SINGAPORE - More than half of Singapore businesses have staff who are physically present but "mentally absent" from their job.
Specialist recruiter Robert Half said 57 per cent of businesses here have experienced what it termed as "inner resignation", which it said is more common in medium-sized and larger companies than in small ones.
In a statement on Monday, it said that only 33 per cent of chief financial officers and finance directors say their business is not affected by the phenomenon.
Most businesses have strategies to keep workers engaged, it said. Research showed that 67 per cent of businesses use employee appreciation, rewards and recognition to combat inner resignation.
Just under half of companies said they foster open communication and feedback in the workplace, and 47 per cent of companies said they ensure that the job fits the employee.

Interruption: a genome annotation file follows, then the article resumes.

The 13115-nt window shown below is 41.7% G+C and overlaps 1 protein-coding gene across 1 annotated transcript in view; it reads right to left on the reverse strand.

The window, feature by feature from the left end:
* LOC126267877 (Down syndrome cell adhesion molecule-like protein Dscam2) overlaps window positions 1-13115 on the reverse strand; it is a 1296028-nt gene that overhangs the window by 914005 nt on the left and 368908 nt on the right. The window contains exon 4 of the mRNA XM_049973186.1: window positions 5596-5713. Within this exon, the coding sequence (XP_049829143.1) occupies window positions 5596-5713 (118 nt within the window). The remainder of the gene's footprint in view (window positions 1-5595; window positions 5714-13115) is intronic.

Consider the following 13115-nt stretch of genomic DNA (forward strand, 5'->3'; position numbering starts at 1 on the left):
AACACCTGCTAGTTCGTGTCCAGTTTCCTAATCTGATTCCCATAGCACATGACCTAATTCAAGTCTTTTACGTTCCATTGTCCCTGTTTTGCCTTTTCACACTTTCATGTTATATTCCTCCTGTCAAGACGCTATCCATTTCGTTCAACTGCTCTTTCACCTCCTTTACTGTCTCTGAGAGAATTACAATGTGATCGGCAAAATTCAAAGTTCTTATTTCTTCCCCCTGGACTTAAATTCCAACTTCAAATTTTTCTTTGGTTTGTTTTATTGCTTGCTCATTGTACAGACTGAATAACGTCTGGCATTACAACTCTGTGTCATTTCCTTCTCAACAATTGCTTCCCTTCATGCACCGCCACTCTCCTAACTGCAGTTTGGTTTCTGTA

However, only 35 per cent of companies said they provide personal development and training to fight inner resignation. Only 21 per cent said they promote top employees, while only 14 per cent run internal survey of their employees.
Mr David Jones, senior managing director of Robert Half, said in the statement: "Inner resignation is often overlooked by employers, especially in workplaces where employees are left alone to get on with their job....To reduce the risk of inner resignation, employers need to keep the lines of communication open with their staff so that the employees feel confident they can raise their concerns without fear of reprisals."
His advice for employees who find themselves "mentally absent" is for them to "identify the cause of their dissatisfaction and raise the matter with their employer during their performance review".
"If the issue cannot be resolved, then they are better off seeking a new job than lingering in a role they are unhappy with."